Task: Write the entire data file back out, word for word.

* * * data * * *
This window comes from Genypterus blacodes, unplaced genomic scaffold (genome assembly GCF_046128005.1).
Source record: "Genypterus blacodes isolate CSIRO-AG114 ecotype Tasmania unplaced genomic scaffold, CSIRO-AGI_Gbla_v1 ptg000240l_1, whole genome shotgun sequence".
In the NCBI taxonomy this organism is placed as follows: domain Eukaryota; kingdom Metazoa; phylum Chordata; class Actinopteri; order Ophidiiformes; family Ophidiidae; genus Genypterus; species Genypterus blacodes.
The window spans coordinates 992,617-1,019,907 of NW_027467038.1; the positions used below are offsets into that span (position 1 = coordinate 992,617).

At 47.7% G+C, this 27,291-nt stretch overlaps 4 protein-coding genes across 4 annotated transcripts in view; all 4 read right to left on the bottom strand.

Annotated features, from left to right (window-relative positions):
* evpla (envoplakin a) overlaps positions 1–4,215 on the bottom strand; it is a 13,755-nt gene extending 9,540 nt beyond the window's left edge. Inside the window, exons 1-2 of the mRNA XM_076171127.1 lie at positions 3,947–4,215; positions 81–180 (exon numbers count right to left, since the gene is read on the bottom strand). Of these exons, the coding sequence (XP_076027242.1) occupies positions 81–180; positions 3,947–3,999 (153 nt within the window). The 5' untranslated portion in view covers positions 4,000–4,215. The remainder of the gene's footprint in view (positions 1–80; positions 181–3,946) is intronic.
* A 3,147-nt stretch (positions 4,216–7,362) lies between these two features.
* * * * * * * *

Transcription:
This window comes from Genypterus blacodes, unplaced genomic scaffold (genome assembly GCF_046128005.1).
Source record: "Genypterus blacodes isolate CSIRO-AG114 ecotype Tasmania unplaced genomic scaffold, CSIRO-AGI_Gbla_v1 ptg000240l_1, whole genome shotgun sequence".
In the NCBI taxonomy this organism is placed as follows: domain Eukaryota; kingdom Metazoa; phylum Chordata; class Actinopteri; order Ophidiiformes; family Ophidiidae; genus Genypterus; species Genypterus blacodes.
The window spans coordinates 992,617-1,019,907 of NW_027467038.1; the positions used below are offsets into that span (position 1 = coordinate 992,617).

At 47.7% G+C, this 27,291-nt stretch overlaps 4 protein-coding genes across 4 annotated transcripts in view; all 4 read right to left on the bottom strand.

Annotated features, from left to right (window-relative positions):
* evpla (envoplakin a) overlaps positions 1–4,215 on the bottom strand; it is a 13,755-nt gene extending 9,540 nt beyond the window's left edge. Inside the window, exons 1-2 of the mRNA XM_076171127.1 lie at positions 3,947–4,215; positions 81–180 (exon numbers count right to left, since the gene is read on the bottom strand). Of these exons, the coding sequence (XP_076027242.1) occupies positions 81–180; positions 3,947–3,999 (153 nt within the window). The 5' untranslated portion in view covers positions 4,000–4,215. The remainder of the gene's footprint in view (positions 1–80; positions 181–3,946) is intronic.
* A 3,147-nt stretch (positions 4,216–7,362) lies between these two features.